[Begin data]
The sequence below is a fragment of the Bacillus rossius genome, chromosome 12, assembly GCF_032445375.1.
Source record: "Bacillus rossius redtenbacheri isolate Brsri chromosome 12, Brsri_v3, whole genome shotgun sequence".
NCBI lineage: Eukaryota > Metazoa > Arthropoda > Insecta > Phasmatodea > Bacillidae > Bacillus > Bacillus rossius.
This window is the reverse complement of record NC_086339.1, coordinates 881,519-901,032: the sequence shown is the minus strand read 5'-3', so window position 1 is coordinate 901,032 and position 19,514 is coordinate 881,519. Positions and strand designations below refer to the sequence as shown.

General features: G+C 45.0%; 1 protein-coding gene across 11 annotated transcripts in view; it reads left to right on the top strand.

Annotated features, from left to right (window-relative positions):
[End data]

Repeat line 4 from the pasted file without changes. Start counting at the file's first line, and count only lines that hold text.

This window is the reverse complement of record NC_086339.1, coordinates 881,519-901,032: the sequence shown is the minus strand read 5'-3', so window position 1 is coordinate 901,032 and position 19,514 is coordinate 881,519. Positions and strand designations below refer to the sequence as shown.